1827  Battle of Navarino – a combined Turkish and Egyptian armada was defeated by British, French, and Russian naval force in the port of Navarino in Pylos, Greece.

Naval Battle of Navarino by Garneray.jpg

1859  John Dewey, American philosopher, was born (d. 1952).

1883  Peru and Chile signed the Treaty of Ancón, by which the Tarapacá province was ceded to the latter, bringing an end to Peru’s involvement in the War of the Pacific.

1904  Anna Neagle, English actress, was born (d. 1986).

1910  The hull of the RMS Olympic, sister-ship to the RMS Titanic, was launched from the Harland and Wolff shipyard in Belfast.


1904 English actress Anna Neagle was born.

1932 William Christopher, American actor who played Father Mulcahy in M*A*S*H, was born.

1934 Michiko, empress of Japan, was born.


1935  The Long March ended.

Overview map of the route of the Long March

1941 Stan Graham was shot by police after five days on the run.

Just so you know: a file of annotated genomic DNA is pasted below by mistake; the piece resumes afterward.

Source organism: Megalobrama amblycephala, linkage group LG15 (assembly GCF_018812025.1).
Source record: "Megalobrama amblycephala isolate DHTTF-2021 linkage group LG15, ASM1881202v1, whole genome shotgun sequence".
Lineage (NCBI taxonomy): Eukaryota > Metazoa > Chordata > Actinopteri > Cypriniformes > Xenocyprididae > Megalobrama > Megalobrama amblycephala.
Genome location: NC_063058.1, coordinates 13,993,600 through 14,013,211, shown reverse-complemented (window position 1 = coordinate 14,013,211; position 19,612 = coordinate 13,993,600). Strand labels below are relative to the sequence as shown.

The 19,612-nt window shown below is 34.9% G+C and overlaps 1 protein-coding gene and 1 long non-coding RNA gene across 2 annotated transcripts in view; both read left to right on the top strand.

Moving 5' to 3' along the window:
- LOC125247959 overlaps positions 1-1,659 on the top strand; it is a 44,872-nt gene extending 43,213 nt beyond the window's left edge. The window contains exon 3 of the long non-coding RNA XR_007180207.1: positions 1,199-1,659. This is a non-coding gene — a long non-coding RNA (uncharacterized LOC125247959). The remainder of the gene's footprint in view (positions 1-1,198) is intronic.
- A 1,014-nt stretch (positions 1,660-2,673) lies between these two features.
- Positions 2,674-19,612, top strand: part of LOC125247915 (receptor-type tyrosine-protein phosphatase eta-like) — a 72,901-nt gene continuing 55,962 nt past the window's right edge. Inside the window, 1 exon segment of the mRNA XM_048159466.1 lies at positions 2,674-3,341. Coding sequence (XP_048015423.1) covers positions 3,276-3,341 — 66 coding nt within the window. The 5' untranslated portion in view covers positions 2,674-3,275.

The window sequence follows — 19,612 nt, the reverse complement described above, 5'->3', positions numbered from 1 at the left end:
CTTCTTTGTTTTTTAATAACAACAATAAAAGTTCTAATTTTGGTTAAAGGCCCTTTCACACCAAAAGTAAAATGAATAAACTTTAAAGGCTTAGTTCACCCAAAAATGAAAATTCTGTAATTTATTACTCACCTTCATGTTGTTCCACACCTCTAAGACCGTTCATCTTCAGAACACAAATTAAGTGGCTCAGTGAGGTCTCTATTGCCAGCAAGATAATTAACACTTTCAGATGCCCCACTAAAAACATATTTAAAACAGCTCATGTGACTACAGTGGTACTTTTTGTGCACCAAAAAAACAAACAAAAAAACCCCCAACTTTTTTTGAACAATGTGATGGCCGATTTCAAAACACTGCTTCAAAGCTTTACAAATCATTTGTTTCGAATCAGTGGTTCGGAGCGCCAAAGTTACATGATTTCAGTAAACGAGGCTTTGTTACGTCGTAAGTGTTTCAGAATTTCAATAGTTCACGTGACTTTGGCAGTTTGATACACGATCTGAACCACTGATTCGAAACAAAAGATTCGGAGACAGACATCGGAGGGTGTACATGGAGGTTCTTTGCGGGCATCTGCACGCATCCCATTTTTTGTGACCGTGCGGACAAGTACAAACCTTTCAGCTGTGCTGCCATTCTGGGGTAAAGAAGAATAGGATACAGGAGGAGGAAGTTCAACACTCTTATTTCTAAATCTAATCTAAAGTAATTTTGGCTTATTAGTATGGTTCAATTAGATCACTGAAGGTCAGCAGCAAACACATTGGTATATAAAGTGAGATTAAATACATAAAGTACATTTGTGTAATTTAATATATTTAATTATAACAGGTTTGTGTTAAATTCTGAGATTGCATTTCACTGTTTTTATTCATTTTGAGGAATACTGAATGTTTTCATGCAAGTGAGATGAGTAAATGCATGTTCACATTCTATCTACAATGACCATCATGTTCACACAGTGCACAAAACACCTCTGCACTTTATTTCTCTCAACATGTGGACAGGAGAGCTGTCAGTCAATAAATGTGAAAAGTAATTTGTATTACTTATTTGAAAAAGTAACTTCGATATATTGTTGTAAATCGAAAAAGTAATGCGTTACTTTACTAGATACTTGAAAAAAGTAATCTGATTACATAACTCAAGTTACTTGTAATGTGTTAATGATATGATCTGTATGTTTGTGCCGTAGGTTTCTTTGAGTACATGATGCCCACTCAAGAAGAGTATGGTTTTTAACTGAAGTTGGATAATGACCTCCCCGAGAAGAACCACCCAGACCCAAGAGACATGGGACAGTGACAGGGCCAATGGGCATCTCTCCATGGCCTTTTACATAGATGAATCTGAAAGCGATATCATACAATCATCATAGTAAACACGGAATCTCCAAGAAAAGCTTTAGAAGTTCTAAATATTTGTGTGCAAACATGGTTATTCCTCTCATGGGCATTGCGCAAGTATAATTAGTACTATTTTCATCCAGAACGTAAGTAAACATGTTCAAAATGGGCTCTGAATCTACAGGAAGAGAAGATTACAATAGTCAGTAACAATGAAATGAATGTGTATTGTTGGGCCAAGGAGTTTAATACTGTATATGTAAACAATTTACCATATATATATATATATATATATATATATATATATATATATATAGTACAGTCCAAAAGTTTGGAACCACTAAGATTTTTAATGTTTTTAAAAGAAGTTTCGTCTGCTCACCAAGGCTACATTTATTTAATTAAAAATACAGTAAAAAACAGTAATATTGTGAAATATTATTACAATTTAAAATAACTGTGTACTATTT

Fugitive Stan Graham shot by police

1941  World War II: Thousands of civilians in German-occupied Serbia were killed in the Kragujevac massacre.


1944  Liquid natural gas leaked from storage tanks in Cleveland, then exploded; levelling 30 blocks and killing 130.

1944 – General Douglas MacArthur fulfilled his promise to return to the Philippines when he commanded an Allied assault on the islands, reclaiming them from the Japanese during the Second World War.

Seven men in uniform wade through the surf. 

1947 The House Un-American Activities Committee began its investigation into Communist infiltration of Hollywood, resulting in a blacklist that prevented some from working in the industry for years.


1950  Tom Petty, American musician, was born.